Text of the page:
C’était magnifique. And that is the most French I have spoken since I finished my degree...

Tartiflette

Although probably a dish more suited to a fireside table in the Alps than a scorching patio in near Perpignan, this is still one of my absolute favourite French dishes. Not one for those on a diet, although if you are attempting to squeeze into a bikini of your own the cream could be swapped for the same quantity of crème fraiche.


4 medium waxy potatoes
2 cloves of garlic (finely chopped)
1 large onion, sliced
300g smoked streaky bacon or pancetta (cubed)
100 ml double cream
2tbsp crème fraiche
A handful of reblochon cheese, grated. (If you cannot find Reblochon, a light sprinkling of parmesan will do!)

Before you begin, preheat the oven to 220oc and lightly grease a large pie dish or tin.

 Peel and slice the potatoes to about 1cm thick, before cooking in a pan of boiling, salted water for around 5 minutes or until they are just tender. Drain, being careful not to break the slices and return to the pan.

In a large frying pan fry the bacon in a little olive oil, until just beginning to turn golden. Add the sliced onion and garlic and fry until the onion is soft and the bacon is crispy.

Gently mix the potatoes, onion and bacon mixture, cream and crème fraiche in the saucepan until just combined, being careful not to turn the mixture into mashed potato!

Season well and transfer to the greased dish.

Cover with the cheese and bake in the preheated oven for around 35-40 minutes or until the top is bubbling and lightly browned.

Serve with roast chicken and a green salad, dressed with a sharp mustard dressing. Delicious.

My very favourite Paella

Again , this is a dish not entirely at home deep in the mountains of Southern France. However, the rich smokiness of this one pan wonder, bursting with exciting flavours and textures of prawns, chorizo, muscles and pretty much whatever else can be found in the fridge, means it is an absolute treat of a summer dish. And, bringing back memories of a glorious 6 months spent in the home of Paella last year, Valencia, I make absolutely no apology for its inclusion here. Perfect for sharing in the sun, it can even be cooked atop a barbeque, if you are lucky enough to have a pan large (and heatproof) enough!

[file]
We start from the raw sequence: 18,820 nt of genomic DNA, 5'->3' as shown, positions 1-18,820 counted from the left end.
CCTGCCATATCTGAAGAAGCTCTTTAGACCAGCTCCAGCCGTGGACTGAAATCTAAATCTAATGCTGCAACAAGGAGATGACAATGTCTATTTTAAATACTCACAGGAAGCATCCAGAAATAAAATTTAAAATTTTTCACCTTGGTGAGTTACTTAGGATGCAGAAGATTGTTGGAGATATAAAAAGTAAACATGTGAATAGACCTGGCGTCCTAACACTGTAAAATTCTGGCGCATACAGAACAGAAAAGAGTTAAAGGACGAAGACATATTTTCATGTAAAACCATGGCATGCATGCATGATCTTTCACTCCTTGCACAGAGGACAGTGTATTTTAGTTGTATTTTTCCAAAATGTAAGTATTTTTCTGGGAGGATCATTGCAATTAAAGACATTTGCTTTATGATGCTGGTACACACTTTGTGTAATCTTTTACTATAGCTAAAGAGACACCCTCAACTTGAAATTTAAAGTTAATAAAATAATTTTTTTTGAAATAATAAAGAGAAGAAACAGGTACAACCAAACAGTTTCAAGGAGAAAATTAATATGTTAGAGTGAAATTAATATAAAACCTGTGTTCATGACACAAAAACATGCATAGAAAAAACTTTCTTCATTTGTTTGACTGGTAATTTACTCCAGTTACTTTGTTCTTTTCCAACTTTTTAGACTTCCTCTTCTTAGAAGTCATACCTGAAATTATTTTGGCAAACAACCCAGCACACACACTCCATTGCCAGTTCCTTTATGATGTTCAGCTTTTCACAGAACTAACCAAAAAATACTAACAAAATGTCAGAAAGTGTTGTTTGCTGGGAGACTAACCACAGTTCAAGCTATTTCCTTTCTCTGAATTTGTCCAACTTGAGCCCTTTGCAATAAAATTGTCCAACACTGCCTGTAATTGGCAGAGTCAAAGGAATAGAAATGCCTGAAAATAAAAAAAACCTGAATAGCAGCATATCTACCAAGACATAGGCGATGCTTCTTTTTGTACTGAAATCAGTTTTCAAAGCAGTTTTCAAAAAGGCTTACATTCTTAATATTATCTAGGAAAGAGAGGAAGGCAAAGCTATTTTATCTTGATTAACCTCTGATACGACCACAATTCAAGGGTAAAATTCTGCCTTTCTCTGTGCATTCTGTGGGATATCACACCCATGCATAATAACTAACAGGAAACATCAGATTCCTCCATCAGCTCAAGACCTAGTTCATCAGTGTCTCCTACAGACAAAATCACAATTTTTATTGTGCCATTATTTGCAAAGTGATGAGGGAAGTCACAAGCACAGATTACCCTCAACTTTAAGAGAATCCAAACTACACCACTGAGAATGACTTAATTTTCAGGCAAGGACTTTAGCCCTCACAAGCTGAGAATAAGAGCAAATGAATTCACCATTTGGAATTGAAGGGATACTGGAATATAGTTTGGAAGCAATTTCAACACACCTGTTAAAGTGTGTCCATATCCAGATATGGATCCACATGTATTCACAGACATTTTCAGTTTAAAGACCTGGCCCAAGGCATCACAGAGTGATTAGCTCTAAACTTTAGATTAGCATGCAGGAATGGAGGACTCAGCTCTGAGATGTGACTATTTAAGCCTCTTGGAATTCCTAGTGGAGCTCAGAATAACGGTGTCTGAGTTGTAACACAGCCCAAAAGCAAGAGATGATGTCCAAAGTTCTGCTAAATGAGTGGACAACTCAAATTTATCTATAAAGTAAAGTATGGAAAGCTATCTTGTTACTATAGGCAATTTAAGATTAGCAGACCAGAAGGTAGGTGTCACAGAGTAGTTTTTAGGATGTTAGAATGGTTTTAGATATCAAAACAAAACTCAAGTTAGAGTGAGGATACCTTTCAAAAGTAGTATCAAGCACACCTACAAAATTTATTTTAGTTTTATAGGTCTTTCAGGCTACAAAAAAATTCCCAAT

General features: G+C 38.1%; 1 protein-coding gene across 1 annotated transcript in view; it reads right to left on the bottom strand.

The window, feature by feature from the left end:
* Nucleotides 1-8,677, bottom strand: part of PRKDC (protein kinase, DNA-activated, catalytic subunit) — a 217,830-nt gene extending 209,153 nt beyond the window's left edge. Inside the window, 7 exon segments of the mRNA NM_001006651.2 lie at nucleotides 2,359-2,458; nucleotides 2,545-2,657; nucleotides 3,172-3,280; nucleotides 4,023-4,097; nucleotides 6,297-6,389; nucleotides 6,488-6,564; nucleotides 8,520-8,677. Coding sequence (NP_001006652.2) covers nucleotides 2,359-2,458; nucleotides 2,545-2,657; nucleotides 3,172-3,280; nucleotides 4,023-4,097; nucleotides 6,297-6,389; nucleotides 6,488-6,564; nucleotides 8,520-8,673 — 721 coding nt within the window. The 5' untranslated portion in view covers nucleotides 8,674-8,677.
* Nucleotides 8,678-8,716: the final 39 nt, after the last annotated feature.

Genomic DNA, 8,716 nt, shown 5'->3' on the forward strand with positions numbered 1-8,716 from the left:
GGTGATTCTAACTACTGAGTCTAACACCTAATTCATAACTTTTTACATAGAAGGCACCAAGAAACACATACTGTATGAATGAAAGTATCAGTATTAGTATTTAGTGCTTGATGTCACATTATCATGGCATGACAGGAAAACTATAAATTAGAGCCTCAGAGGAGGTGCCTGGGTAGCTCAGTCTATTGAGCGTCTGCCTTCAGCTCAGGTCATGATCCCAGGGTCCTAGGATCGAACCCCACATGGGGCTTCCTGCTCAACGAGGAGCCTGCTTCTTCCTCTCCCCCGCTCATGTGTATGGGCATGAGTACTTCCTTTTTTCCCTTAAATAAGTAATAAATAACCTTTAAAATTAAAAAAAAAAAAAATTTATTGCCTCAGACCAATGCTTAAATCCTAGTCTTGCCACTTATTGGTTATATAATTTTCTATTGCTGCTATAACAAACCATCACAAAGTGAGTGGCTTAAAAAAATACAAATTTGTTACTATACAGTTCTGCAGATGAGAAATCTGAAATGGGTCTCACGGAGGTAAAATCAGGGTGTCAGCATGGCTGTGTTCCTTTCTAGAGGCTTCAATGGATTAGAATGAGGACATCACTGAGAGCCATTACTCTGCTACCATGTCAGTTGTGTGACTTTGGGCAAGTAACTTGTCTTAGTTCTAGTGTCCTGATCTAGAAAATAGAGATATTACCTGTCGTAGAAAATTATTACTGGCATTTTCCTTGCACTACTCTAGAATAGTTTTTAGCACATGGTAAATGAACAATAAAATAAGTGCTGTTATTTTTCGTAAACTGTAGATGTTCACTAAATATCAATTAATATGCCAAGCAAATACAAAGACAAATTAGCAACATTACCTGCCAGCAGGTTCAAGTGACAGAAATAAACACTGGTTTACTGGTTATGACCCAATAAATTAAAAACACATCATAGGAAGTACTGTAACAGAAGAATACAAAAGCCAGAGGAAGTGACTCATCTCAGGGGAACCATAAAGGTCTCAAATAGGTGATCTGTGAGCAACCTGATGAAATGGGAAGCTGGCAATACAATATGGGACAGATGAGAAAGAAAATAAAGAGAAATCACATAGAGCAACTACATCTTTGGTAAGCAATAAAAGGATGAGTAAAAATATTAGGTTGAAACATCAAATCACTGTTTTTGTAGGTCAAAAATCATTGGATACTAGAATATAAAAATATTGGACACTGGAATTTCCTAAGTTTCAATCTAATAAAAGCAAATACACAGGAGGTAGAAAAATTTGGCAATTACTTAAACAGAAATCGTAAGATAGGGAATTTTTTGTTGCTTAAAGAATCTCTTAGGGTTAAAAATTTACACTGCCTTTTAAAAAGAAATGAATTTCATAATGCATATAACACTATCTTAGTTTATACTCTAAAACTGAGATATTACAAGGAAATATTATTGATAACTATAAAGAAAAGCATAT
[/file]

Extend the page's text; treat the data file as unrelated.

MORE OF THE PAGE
Olive oil
1 large onion, chopped
4 cloves garlic, finely chopped
1 chorizo sausage, cubed
2 red peppers, deseeded and chopped
2-3 chicken breasts, diced
400g seafood mix (mussels, clams, squid, or whatever you fancy!)
Around 1.5 litre chicken or vegetable stock
300g paella rice
1 tbsp smoked paprika
A pinch of saffron (Or, if you are a little strapped for cash like me, a sprinkle more paprika.)
A small bunch of fresh parsley, chopped
2 lemons
12 large shell-on prawns, barbequed for a few minutes

In a large heavy-based saucepan, fry the onions in a big glug of olive oil until soft. Add the garlic and chorizo, and fry for about 10 minutes, or until the rich fiery oil is seeping out of the chorizo and everything is beginning to colour slightly.

Add the chicken, peppers and spices and fry for another 10 minutes, or until the vegetables have begun to soften.

Add the rice and toss around the pan until it is coated in all the delicious spices and oils.

Add around 1 litre of the stock and stir until all the flavours are nicely incorporated. Bring to the boil and then stir continually for about 15 minutes, adding more stock if it is starting to look a bit dry. Add the seafood and stir to ensure that every corner of the dish benefits from all of their beautiful flavour.

Reduce the heat and leave the paella to simmer for about 20 minutes, or until the rice is tender and the edges of the dish are browned and crusty (being careful not to go part browned to burnt!) Don’t be afraid of this prospect, this is my absolute favourite part of the paella and the crunch is an amazing contrast to the softness of rice and meat.

Season very well with salt and pepper and stir in the parsley. Add a large squeeze of lemon.
Decorate with lemon wedges and the large prawns, before allowing everyone to dig in!

Salmon parcels with tomatoes, lemon and olives.

Simple and truly delicious, these easy envelopes of tin foil (or, when in France “papillotes”!) are bursting with the freshest summer flavours you can get. Go mad, mix it up a bit and replace the tomatoes and olives with anything from fennel, par-cooked new potatoes and fennel seeds, to an oriental feast of lime, ginger, chilli and pak choi. And, as a good way to counteract the rich cream and bacon in the tartiflette, on top of all manner of other holiday sins, the parcels are super healthy to boot.


4 salmon fillets
4 tomatoes
4 cloves garlic
2 lemons